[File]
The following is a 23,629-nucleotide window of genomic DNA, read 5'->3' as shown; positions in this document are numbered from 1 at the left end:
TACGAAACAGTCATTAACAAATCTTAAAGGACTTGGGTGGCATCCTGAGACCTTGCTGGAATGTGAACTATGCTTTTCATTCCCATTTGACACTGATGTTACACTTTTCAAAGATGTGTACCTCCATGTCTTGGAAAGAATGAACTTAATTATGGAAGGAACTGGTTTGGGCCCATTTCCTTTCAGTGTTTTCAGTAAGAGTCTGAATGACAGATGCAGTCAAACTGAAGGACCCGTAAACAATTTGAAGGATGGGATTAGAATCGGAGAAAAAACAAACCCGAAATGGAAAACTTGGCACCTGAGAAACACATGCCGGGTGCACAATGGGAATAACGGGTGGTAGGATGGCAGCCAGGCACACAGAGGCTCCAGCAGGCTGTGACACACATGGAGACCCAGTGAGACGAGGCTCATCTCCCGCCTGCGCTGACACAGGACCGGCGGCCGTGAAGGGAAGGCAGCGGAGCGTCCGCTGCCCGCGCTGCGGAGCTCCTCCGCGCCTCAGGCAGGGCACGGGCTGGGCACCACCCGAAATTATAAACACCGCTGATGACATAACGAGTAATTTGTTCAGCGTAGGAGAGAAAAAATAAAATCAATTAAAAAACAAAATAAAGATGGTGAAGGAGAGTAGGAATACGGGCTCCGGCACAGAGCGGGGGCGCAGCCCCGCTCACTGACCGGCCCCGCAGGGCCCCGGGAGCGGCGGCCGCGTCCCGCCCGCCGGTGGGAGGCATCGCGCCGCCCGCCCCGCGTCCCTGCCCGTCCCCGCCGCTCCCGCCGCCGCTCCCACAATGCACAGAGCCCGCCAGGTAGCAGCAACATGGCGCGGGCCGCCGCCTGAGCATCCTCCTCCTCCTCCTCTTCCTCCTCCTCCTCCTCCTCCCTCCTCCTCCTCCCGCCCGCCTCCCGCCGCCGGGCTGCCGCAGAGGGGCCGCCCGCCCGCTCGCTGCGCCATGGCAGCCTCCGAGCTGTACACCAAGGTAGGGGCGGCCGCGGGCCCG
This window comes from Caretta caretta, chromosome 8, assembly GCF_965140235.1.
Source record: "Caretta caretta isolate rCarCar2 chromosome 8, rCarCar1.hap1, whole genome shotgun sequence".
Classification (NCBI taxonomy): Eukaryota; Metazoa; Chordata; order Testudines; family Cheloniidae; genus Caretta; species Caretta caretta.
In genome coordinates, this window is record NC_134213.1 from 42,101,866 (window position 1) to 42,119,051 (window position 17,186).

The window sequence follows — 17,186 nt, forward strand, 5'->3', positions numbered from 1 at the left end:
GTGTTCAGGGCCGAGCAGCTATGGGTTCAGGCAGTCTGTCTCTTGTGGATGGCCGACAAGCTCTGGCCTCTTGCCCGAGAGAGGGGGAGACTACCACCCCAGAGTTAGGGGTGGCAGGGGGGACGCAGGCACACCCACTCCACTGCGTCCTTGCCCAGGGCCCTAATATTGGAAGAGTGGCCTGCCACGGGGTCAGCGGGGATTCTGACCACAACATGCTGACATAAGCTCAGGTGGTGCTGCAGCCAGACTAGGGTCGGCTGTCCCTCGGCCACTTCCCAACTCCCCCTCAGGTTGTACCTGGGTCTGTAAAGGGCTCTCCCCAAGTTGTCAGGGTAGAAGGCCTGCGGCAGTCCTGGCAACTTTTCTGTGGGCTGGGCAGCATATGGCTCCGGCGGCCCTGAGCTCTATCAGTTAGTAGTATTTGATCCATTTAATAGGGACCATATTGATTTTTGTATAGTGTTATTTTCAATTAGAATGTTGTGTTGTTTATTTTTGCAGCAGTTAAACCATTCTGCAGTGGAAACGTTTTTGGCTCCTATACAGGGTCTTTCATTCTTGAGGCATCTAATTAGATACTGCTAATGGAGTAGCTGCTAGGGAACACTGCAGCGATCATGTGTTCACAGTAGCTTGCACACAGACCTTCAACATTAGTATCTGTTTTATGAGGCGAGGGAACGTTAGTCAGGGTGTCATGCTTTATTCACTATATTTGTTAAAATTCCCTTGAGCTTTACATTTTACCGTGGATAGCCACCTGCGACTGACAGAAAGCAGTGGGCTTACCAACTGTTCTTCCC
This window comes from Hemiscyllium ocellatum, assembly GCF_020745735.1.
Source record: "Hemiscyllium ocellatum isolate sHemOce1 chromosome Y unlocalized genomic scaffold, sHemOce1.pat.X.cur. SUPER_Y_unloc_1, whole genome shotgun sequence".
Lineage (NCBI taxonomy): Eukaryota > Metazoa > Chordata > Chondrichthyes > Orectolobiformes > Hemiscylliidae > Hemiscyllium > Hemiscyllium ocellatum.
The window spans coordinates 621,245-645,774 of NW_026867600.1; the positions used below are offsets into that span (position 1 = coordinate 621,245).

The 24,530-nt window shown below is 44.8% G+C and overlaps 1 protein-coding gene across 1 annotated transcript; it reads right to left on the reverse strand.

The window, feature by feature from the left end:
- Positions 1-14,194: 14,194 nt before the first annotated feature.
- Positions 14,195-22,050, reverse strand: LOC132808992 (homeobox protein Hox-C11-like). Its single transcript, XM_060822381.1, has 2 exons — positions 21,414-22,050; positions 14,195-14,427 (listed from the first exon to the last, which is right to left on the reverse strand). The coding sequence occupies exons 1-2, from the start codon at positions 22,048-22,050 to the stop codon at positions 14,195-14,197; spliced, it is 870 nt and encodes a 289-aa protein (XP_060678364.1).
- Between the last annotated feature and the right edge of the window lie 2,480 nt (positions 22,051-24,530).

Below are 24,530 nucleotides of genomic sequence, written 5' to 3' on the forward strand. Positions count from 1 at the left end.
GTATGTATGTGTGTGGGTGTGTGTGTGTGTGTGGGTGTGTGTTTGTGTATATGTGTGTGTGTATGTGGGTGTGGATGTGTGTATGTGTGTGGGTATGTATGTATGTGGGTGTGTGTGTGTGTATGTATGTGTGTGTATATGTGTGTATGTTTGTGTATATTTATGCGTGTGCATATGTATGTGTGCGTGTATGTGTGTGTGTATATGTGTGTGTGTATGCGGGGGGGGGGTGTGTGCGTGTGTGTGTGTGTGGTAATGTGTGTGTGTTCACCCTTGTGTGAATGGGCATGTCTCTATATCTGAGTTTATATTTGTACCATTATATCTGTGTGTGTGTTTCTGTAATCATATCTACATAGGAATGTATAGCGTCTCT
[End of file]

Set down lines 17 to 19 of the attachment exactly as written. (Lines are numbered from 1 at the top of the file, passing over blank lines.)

- Between the last annotated feature and the right edge of the window lie 2,480 nt (positions 22,051-24,530).

Below are 24,530 nucleotides of genomic sequence, written 5' to 3' on the forward strand. Positions count from 1 at the left end.
GTATGTATGTGTGTGGGTGTGTGTGTGTGTGTGGGTGTGTGTTTGTGTATATGTGTGTGTGTATGTGGGTGTGGATGTGTGTATGTGTGTGGGTATGTATGTATGTGGGTGTGTGTGTGTGTATGTATGTGTGTGTATATGTGTGTATGTTTGTGTATATTTATGCGTGTGCATATGTATGTGTGCGTGTATGTGTGTGTGTATATGTGTGTGTGTATGCGGGGGGGGGGTGTGTGCGTGTGTGTGTGTGTGGTAATGTGTGTGTGTTCACCCTTGTGTGAATGGGCATGTCTCTATATCTGAGTTTATATTTGTACCATTATATCTGTGTGTGTGTTTCTGTAATCATATCTACATAGGAATGTATAGCGTCTCT